By understanding the psychology behind menu design, restaurants can leverage these elements to enhance the kids' menu:


Layout and Organization

Arrange menu items in a visually appealing and logical manner that takes the flow of information into consideration and highlights popular choices.


Visual Cues

Leverage visuals like photos, artwork, and emojis to provide a representation of menu items that make it easier for children to read, decipher, and understand the menu and choose their own meals.


Descriptive Language

Craft compelling menu descriptions that highlight the flavors, unique features, and benefits of each dish, appealing to both the kids and their parents.



How to Create an Engaging Kids’ Menu

Creating an engaging kid's menu requires attention to several key elements.


1. Selecting Menu Items

Building a kids’ menu isn’t child’s play. Not only do you need to appeal to a wide range of ages and tastes, but you have to take food allergies (soy, peanuts, shellfish) and other dietary restrictions (gluten-free, dairy-free, kosher, vegan) into account as well.

  • Choose cuisine

Keeping your kids menu in line with the items on your regular menu can help streamline operations, from ingredient sourcing to ordering and inventory management. For example, if you run a sushi restaurant, stocking ingredients for pizza could add to your costs and inventory. Instead, try creating child-size portions of the adult dishes.

  • Offer food for a range of ages

A kids’ menu normally serves children from ages 2 to 12, so consider offering options for each group. A “finger food” plate is an easy option for toddlers while older kids might prefer a smaller version of the same items their parents eat, mirroring the ways parents cook at home.

  • Be sensitive to allergies and dietary preferences

Parents appreciate healthy menu options for their kids, so be sure to include vegetarian/vegan options and items that address food allergies and sensitivities. This is especially essential in restaurants that serve these types of dishes on the main menu since entire families generally practice the same diets. Consider alternatives for dishes with common allergens like peanuts, dairy, and gluten and offer meat and dairy substitutes.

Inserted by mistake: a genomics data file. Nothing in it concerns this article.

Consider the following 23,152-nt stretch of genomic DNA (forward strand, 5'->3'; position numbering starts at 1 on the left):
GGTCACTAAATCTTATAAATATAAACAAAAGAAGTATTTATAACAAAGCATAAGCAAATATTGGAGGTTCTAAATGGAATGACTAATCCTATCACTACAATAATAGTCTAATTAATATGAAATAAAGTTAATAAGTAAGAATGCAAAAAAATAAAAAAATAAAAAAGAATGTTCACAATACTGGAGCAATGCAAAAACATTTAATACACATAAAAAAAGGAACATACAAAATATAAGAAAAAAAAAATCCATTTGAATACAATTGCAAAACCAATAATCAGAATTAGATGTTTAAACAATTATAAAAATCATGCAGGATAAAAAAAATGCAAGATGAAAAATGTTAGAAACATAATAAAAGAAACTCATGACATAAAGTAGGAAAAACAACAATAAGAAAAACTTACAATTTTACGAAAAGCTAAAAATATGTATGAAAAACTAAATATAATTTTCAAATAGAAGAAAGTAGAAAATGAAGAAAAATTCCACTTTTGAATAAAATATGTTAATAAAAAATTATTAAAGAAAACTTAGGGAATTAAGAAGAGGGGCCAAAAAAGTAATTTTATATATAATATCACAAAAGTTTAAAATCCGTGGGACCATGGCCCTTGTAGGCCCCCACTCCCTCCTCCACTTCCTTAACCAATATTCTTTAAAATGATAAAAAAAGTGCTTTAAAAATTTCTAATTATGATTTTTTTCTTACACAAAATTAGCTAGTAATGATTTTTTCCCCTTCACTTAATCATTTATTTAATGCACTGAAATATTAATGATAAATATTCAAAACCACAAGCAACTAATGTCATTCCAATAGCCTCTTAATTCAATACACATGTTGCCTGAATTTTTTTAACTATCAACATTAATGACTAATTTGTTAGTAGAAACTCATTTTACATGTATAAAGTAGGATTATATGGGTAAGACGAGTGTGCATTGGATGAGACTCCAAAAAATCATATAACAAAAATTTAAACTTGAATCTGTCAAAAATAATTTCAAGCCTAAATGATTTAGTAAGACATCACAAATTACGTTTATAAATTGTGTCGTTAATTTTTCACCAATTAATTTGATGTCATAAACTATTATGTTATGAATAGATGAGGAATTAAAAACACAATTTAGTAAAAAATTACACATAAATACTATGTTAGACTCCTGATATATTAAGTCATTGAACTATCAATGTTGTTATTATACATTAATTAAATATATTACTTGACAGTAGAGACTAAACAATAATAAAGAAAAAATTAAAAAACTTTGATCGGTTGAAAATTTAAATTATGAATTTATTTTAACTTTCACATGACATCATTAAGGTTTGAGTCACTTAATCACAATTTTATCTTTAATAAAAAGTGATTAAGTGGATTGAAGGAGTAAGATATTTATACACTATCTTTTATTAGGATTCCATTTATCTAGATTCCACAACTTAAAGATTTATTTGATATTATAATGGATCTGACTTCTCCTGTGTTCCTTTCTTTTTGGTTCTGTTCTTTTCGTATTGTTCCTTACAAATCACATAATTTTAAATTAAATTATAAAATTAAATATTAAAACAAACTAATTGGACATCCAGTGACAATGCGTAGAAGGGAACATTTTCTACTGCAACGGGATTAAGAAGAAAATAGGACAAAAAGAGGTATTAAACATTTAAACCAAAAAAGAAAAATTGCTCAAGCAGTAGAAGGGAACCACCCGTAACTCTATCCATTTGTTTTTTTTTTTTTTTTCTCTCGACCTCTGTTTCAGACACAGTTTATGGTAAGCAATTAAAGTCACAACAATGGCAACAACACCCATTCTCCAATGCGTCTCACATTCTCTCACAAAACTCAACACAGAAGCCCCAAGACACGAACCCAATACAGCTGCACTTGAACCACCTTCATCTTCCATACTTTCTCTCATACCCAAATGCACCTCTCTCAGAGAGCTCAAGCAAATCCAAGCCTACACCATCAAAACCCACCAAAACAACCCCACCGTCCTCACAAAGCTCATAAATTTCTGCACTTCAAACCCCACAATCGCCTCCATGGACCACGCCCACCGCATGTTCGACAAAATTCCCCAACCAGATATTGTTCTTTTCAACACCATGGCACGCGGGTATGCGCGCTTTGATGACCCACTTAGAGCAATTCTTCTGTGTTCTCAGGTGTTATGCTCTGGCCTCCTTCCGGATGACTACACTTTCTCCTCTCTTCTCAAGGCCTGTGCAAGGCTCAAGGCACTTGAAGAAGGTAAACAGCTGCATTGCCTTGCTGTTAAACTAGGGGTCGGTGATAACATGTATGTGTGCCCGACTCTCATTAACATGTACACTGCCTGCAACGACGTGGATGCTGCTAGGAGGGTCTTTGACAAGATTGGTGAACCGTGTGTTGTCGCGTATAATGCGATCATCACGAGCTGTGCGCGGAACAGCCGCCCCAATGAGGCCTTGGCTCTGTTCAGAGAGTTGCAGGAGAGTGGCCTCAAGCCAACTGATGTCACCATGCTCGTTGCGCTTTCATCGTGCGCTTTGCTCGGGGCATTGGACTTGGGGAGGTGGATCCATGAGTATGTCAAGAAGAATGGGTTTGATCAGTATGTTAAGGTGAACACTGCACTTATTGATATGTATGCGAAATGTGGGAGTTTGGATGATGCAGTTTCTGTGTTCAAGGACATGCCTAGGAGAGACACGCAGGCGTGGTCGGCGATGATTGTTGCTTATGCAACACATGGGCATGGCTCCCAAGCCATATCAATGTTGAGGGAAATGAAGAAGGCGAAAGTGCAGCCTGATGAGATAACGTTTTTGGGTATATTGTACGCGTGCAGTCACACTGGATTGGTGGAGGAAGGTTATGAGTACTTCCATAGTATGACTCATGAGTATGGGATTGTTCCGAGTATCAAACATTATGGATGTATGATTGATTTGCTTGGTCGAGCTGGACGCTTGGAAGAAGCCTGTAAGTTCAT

2. Categorizing Items

After you’ve narrowed down what you’ll offer, it’s time to get organized. Group menu items into clear categories: Main Courses, Sides, Beverages, and Desserts to help navigate the menu.


3. Setting Menu Prices

With families dining out once again, and many ordering delivery several times a week, it’s important to stay competitive and keep your loyal customers coming back. The key is to determine pricing that strikes a balance between affordability and profitability. Consider offering meal deals or combo options to incentivize ordering.


For operators looking to be intentional about their profitability, keeping a finger on the pulse of consumer habits, wage trends, and ingredient pricing is key. Craft a menu strategy that pays attention to factors like fluctuating inflation rates, consumer income, and supply costs and be prepared to make changes to the menu as needed to stay profitable.



Pricing Tactics

The Nesting Method

Listing the price directly following the meal description in the same font, font size and color forces the eye to glide over the price instead of focusing on it.

Pricing tactics to avoid:

  • Prices that end with .99 - while this might work in a retail setting, using the .99 makes food appear cheap and unappetizing.